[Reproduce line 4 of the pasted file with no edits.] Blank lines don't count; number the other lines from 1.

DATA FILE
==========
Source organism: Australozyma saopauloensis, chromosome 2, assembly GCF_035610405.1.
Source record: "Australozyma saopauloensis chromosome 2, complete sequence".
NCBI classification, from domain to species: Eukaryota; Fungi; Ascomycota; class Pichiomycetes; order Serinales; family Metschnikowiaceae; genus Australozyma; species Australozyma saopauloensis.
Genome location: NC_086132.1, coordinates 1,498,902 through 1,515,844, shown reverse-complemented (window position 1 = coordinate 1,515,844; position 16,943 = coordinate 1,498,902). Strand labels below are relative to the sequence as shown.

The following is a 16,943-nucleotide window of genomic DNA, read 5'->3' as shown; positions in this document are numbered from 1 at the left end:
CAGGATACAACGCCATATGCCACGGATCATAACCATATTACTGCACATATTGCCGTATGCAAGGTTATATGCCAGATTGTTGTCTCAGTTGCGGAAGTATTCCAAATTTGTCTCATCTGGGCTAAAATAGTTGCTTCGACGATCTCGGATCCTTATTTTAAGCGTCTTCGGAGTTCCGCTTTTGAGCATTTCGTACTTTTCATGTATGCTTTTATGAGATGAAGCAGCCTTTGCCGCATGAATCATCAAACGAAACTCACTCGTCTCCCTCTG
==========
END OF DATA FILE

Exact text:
Genome location: NC_086132.1, coordinates 1,498,902 through 1,515,844, shown reverse-complemented (window position 1 = coordinate 1,515,844; position 16,943 = coordinate 1,498,902). Strand labels below are relative to the sequence as shown.